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Variables at present are classified as statements because they are matched and processed using the Grammar system. They currently have limited ability aside from being set and read from the context. To set a value you simply define a name with an equals and the value e.g.

myValue = 12

To reference that value, you wrap it in curly brackets with a question mark prefix before the name e.g.

result = myValue * 4

At previously mentioned, the increment (++) and decrement (--) operators are not currently supported for modifying variable values. This is because it needs Parser support to be added to modify context values directly. Support will be added for this in a future release. If you do want to increment the value of a variable, you will need to reference it in the operation and store it back to itself e.g.

myValue = myValue + 1

Variables can be used in Chained Expressions or statements which support multiple expressions. For example, when using the repeat statement you can declare and share values between them in a left-to-right direction.

Fibonacci Example Breakdown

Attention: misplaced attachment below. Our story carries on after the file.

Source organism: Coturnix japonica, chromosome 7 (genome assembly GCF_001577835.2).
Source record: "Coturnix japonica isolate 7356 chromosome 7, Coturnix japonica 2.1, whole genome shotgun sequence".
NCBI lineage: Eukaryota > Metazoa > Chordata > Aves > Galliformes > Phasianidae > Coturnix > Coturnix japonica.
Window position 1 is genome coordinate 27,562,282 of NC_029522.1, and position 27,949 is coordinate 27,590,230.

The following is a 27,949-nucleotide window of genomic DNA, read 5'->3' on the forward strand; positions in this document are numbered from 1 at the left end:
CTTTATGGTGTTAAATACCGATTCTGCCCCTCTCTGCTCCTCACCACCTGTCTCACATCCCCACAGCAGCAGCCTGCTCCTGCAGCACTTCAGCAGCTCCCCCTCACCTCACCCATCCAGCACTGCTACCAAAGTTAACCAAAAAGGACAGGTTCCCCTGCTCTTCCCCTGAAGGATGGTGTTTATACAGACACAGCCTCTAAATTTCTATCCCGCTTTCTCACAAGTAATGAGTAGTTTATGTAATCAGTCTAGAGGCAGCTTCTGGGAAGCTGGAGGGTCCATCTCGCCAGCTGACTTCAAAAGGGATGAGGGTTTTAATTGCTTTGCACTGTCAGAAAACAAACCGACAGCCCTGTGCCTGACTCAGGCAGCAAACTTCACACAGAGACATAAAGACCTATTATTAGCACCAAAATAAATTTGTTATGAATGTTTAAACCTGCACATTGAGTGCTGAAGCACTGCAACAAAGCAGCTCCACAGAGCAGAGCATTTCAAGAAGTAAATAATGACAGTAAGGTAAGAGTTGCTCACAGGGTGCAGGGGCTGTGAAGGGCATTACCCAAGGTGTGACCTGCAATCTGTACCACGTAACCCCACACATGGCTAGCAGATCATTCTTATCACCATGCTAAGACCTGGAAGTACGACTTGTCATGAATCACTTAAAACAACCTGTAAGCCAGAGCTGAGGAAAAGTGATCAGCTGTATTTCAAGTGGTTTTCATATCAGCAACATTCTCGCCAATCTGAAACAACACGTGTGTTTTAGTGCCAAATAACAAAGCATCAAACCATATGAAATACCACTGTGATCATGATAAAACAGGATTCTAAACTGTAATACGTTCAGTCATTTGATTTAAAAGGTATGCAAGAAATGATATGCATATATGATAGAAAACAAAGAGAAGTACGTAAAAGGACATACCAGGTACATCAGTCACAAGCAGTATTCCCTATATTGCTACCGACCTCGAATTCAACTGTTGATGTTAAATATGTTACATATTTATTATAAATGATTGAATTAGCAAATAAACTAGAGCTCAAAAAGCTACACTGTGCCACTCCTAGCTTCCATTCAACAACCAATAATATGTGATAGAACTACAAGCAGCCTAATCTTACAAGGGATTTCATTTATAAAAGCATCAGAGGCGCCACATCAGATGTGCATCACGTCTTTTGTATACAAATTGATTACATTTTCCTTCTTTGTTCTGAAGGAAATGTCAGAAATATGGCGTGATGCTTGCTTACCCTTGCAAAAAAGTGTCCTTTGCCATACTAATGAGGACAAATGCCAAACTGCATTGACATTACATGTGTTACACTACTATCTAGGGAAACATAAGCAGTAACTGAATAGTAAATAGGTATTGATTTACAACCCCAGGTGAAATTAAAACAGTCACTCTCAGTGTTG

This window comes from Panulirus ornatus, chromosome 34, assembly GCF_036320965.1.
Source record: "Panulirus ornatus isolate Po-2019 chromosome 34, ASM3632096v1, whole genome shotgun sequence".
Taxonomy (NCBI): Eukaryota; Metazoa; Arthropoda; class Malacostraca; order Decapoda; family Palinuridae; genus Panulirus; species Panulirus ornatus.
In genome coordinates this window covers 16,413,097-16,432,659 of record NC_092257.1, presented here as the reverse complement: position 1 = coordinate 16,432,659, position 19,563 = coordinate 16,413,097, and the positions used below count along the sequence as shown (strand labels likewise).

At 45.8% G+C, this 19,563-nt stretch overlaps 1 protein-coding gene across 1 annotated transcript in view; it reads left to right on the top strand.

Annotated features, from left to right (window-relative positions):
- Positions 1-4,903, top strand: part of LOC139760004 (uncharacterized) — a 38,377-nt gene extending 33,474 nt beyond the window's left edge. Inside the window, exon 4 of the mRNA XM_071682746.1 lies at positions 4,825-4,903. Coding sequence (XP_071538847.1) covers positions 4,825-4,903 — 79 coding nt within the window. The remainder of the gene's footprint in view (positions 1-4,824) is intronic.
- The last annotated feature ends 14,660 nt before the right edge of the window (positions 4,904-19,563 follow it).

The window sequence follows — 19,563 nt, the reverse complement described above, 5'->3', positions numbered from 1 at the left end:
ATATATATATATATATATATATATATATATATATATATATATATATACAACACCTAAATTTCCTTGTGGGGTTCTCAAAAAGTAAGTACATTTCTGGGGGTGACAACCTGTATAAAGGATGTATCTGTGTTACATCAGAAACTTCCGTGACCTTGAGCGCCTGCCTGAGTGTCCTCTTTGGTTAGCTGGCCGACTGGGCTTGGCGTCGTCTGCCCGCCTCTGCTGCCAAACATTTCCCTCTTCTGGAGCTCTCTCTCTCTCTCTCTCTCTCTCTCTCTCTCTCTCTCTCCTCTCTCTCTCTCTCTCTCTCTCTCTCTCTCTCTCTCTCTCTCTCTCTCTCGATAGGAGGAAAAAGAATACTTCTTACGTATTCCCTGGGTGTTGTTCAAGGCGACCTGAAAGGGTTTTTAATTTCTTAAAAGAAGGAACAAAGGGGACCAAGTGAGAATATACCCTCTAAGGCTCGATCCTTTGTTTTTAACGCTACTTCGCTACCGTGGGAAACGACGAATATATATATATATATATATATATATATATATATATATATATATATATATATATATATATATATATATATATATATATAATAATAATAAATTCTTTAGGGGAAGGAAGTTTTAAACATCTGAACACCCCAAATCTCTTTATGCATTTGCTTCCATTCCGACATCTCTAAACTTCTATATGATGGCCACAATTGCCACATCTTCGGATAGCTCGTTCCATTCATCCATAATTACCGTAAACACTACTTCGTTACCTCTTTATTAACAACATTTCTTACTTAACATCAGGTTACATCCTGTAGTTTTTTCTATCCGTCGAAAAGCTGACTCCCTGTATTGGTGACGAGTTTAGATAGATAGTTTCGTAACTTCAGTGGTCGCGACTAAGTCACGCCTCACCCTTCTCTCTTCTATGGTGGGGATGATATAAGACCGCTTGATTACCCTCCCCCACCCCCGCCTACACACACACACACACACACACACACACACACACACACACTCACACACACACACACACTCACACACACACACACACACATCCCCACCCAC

[a = 0,b = 1] + repeat(i++,0,<10) result = a + b; a = b; b = result;

This may appear confusing upon first reading, but let's break it down. Firstly an initial array of [0,1] is declared, but each array item value is assigned to two variables (a and b). This is because when you assign something to a variable, it's value is also returned. We add this array to the result of the next statement (repeat loop) which also returns an array of values. The repeat statement loops 10 times and has 3 sections separated by a ';' character.

If you're familiar with the fibonacci sequence then this will be fairly explanatory, but if not I'll describe each section below:

  1. result = a + b - Stores the result of the a and b variables into the result variable. On the first pass it will be 0 + 1
  2. a = b - Sets what is in the b variable (1 on first pass) to the a variable. At this state both a and b are 1
  3. b = result - b variable becomes the value of result (1)

With each pass we can see the following values assigned:

  1. a = 0, b = 1, result = 1
  2. a = 1, b = 1, result = 2
  3. a = 1, b = 2, result = 3
  4. a = 2, b = 3, result = 5
  5. a = 3, b = 5, result = 8
  6. etc...

The repeat loop uses each result variable from each iteration to return in an array of values. If we append those to the initial array we then get [0,1,1,2,3,5,8...]